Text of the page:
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Earth’s Climatic Past

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How Geology Tells The Story Of Earth’s Climatic Past

I am a geologist which means I have rocks in my head and some of those rocks have recorded the climate history of Earth. Here is their story

We will start with the big picture.

The graphic below [after the jump] shows the estimated temperature and atmospheric carbon dioxide (CO2) content for the past 600 million years.

The blue line is the estimated temperature; the black line is the estimated CO2 content of the atmosphere.

Notice that for much of the past 600 million years, the temperature has been about 12°C warmer than it is now and life has flourished. (Note that the climate crazies claim that if the global temperature increases by 2°C above present, we will die.)

The dips in the temperature curve are ice ages. Ice ages have occurred on a cycle of about 145 million years. Ice ages consist of glacial epochs and warmer interglacial periods. We are now in an interglacial period. (In the popular vernacular, glacial epochs are often called “ice ages.”)

The glacial epoch cycle happens whenever our solar system, in its travels around the center of our galaxy, goes through some spiral arms of the galaxy with very dense clusters of stars that bombard the Earth with more cosmic rays, which produce more clouds and other effects in the atmosphere, which limit the amount sunlight that gets to Earth’s surface.

Cosmic ray flux can be deduced from the so-called cosmogenic nuclides, such as beryllium-10, carbon-14, and chlorine-36 as measured in ancient sediments, trees, shells, and meteorites.

A general estimate of climate is given by the types of sedimentary rocks deposited, such as limestone, siltstone, shale, sandstone, and glacial deposits. Each type of rock is deposited under certain climatic conditions.

Fossils within the rocks give an even better picture.

Another method of estimating temperature is by using oxygen isotopes, a method that is claimed to estimate temperature within one degree.

Normal oxygen is O16 with six protons and six neutrons. There is also “heavy” oxygen with eight neutrons. When combined with hydrogen to produce water, each molecule has a different reaction to temperature.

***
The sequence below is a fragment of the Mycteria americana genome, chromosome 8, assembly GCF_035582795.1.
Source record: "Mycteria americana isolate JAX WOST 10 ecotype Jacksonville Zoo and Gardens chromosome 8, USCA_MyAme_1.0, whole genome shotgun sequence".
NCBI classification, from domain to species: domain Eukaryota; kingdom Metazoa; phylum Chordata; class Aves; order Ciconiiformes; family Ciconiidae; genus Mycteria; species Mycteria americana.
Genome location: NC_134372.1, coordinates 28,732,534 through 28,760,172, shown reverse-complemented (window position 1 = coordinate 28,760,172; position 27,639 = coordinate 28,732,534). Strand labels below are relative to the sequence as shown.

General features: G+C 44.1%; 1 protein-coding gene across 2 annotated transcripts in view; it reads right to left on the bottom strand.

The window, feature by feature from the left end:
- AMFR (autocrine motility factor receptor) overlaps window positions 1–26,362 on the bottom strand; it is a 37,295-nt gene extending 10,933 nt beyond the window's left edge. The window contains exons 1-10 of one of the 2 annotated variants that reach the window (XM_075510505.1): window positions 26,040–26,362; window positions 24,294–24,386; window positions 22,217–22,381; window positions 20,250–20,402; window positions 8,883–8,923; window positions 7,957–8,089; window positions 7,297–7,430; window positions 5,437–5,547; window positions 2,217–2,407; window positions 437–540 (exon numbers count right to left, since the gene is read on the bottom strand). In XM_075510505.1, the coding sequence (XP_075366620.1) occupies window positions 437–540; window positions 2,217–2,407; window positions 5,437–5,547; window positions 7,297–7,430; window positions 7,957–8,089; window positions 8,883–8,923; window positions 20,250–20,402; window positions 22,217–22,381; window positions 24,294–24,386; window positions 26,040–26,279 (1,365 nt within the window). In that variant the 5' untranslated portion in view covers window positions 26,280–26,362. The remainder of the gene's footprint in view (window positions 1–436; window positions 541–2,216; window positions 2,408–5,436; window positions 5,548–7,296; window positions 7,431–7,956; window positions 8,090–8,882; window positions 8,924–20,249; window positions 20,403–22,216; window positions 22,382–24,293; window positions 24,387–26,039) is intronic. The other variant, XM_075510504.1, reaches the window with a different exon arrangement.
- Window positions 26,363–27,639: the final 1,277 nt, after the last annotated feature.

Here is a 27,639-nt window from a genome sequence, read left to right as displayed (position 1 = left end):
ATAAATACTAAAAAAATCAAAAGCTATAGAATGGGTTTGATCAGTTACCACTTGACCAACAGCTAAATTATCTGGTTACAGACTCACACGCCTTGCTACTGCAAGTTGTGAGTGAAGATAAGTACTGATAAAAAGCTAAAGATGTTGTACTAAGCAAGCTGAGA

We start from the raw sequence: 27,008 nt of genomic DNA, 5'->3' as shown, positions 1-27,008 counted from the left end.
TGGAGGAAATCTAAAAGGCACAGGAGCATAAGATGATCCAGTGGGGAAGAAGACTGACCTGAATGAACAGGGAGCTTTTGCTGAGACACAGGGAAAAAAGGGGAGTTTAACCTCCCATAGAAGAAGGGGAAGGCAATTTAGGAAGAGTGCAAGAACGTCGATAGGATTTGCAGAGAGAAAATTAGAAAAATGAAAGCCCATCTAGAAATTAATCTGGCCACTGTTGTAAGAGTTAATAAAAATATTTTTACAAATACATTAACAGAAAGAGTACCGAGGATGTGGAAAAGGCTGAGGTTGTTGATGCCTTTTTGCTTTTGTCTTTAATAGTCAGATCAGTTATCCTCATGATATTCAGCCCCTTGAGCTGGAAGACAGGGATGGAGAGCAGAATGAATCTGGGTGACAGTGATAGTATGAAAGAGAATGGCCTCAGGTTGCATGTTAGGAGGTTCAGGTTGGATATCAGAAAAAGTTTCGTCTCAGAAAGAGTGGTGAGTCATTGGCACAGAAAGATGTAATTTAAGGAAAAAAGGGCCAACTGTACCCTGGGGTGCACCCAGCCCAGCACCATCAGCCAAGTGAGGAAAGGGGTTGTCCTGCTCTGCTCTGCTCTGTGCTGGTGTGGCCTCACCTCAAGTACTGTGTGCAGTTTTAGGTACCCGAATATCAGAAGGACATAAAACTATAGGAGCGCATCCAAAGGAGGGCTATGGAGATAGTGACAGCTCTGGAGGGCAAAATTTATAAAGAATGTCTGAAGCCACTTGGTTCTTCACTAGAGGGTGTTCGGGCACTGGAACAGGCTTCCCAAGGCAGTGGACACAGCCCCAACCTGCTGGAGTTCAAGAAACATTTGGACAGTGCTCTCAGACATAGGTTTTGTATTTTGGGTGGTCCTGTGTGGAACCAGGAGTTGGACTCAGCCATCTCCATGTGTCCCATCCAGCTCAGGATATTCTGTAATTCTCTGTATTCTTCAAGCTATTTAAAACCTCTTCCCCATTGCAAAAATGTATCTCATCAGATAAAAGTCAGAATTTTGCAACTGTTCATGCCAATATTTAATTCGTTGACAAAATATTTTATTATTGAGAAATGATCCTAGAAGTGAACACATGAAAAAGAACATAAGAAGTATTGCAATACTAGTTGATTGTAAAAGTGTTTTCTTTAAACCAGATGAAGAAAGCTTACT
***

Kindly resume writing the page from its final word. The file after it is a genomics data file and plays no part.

The geologic reconstruction of temperature is based on oxygen-18 isotopes from fossils and cave stalagmites.

The amount of CO2 in the atmosphere is also estimated by rock types and especially by fossil leaves. Leaves have pores called stomates whereby the plant takes in CO2 and expels oxygen.

If CO2 is abundant, the leaves have fewer and/or smaller stomates than when CO2 is scarcer.

Notice the graphic above the Carboniferous Period circa 300 million years ago. This was an age when most of Earth’s coal deposits were formed. That sucked up lots of CO2.

Notice that CO2 started to decline about 375 million years ago but the temperature decrease of the ice age started about 320 million years ago.

CO2 rose again after ice-age temperatures warmed the ocean driving some CO2 in the ocean into the atmosphere.

Besides rocks, ice cores also give us some information about climate in our current age:

Now let’s take a look at our current interglacial period, called the Holocene, which began about 11,000 years ago.

Here, too, we see a temperature fluctuation (recorded by lake-bed sediments and ice cores). The fluctuations are due mainly to several different solar cycles, which when combined produce a 1,500-year cycle of warming and cooling.

Notice that the magnitude of warm periods is declining with time. Does that mean we are heading for another glacial epoch?

History shows that the cool periods were usually times of famine because crops would not sufficiently grow.

Another influence on climate is the relationship of the Earth to the sun. Earth’s orbit around the sun is elliptical which varies in eccentricity. The tilt of Earth’s axis of rotation relative to its orbital plane also varies.

These are called Milankovitch Cycles and may be caused by the varying gravitational attraction of the large planets in our solar system. These cycles cause variations in sunlight reaching polar regions.

The climate also changes with the position of the continents, which control ocean currents. Submarine volcanoes must be considered when evaluating the causes of ‘climate change’.

Usually, these changes are regional, not global, however, they may have global influences such as changing precipitation patterns as seen with the El Niño Southern Oscillation (ENSO).

A Note on the ‘Greenhouse’ hypothesis:

There is much hype about so-called “greenhouse” gases. The “greenhouse” hypothesis deals with heat transfer by conduction and radiation but completely ignores heat transfer by convection (i.e. wind).

As the sun warms the Earth’s surface, heat is reradiated into the atmosphere as a broad spectrum of infrared radiation, some of which is captured by water vapour and sent back to the surface.

Greenhouse gases don’t warm the surface, they slow the cooling. Without them, nighttime temperatures would drop to freezing.

The table above shows the contribution of each “greenhouse” gas. Water vapor is the principal player. CO2 from burning fossil fuels comprises only 0.1 percent of total “greenhouse” gasesmethane represents only 0.06 percent.

Neither has any effect on global temperature.

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